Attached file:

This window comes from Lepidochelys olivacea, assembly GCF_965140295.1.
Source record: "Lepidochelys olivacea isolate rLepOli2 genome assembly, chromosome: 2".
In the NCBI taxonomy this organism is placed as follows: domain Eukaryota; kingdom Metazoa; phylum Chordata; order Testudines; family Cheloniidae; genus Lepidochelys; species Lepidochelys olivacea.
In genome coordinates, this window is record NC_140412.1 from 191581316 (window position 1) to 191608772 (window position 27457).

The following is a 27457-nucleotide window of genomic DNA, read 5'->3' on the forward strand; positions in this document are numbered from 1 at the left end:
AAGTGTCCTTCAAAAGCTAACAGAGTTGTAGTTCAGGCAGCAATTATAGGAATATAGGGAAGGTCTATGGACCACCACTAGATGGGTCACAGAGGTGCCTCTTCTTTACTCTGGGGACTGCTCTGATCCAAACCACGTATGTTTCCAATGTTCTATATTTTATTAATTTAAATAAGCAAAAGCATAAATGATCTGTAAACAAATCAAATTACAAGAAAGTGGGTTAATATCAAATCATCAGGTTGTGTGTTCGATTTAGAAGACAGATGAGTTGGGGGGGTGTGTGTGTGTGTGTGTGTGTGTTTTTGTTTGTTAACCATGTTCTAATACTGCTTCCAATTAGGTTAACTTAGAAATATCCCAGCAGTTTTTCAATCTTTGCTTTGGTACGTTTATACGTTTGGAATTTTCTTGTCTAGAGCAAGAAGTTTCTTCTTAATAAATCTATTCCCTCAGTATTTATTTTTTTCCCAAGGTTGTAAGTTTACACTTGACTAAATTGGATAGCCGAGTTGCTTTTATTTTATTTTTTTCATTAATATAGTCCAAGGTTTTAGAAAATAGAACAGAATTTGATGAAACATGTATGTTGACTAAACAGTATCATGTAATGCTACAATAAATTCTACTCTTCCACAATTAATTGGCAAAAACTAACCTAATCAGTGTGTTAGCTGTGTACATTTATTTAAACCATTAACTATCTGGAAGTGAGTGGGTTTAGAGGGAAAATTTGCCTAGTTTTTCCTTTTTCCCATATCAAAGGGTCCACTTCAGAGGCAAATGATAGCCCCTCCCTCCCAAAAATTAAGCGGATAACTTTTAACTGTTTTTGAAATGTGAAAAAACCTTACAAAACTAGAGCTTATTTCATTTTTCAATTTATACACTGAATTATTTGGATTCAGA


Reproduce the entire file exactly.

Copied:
This window comes from Lepidochelys olivacea, assembly GCF_965140295.1.
Source record: "Lepidochelys olivacea isolate rLepOli2 genome assembly, chromosome: 2".
In the NCBI taxonomy this organism is placed as follows: domain Eukaryota; kingdom Metazoa; phylum Chordata; order Testudines; family Cheloniidae; genus Lepidochelys; species Lepidochelys olivacea.
In genome coordinates, this window is record NC_140412.1 from 191581316 (window position 1) to 191608772 (window position 27457).

The following is a 27457-nucleotide window of genomic DNA, read 5'->3' on the forward strand; positions in this document are numbered from 1 at the left end:
AAGTGTCCTTCAAAAGCTAACAGAGTTGTAGTTCAGGCAGCAATTATAGGAATATAGGGAAGGTCTATGGACCACCACTAGATGGGTCACAGAGGTGCCTCTTCTTTACTCTGGGGACTGCTCTGATCCAAACCACGTATGTTTCCAATGTTCTATATTTTATTAATTTAAATAAGCAAAAGCATAAATGATCTGTAAACAAATCAAATTACAAGAAAGTGGGTTAATATCAAATCATCAGGTTGTGTGTTCGATTTAGAAGACAGATGAGTTGGGGGGGTGTGTGTGTGTGTGTGTGTGTGTTTTTGTTTGTTAACCATGTTCTAATACTGCTTCCAATTAGGTTAACTTAGAAATATCCCAGCAGTTTTTCAATCTTTGCTTTGGTACGTTTATACGTTTGGAATTTTCTTGTCTAGAGCAAGAAGTTTCTTCTTAATAAATCTATTCCCTCAGTATTTATTTTTTTCCCAAGGTTGTAAGTTTACACTTGACTAAATTGGATAGCCGAGTTGCTTTTATTTTATTTTTTTCATTAATATAGTCCAAGGTTTTAGAAAATAGAACAGAATTTGATGAAACATGTATGTTGACTAAACAGTATCATGTAATGCTACAATAAATTCTACTCTTCCACAATTAATTGGCAAAAACTAACCTAATCAGTGTGTTAGCTGTGTACATTTATTTAAACCATTAACTATCTGGAAGTGAGTGGGTTTAGAGGGAAAATTTGCCTAGTTTTTCCTTTTTCCCATATCAAAGGGTCCACTTCAGAGGCAAATGATAGCCCCTCCCTCCCAAAAATTAAGCGGATAACTTTTAACTGTTTTTGAAATGTGAAAAAACCTTACAAAACTAGAGCTTATTTCATTTTTCAATTTATACACTGAATTATTTGGATTCAGA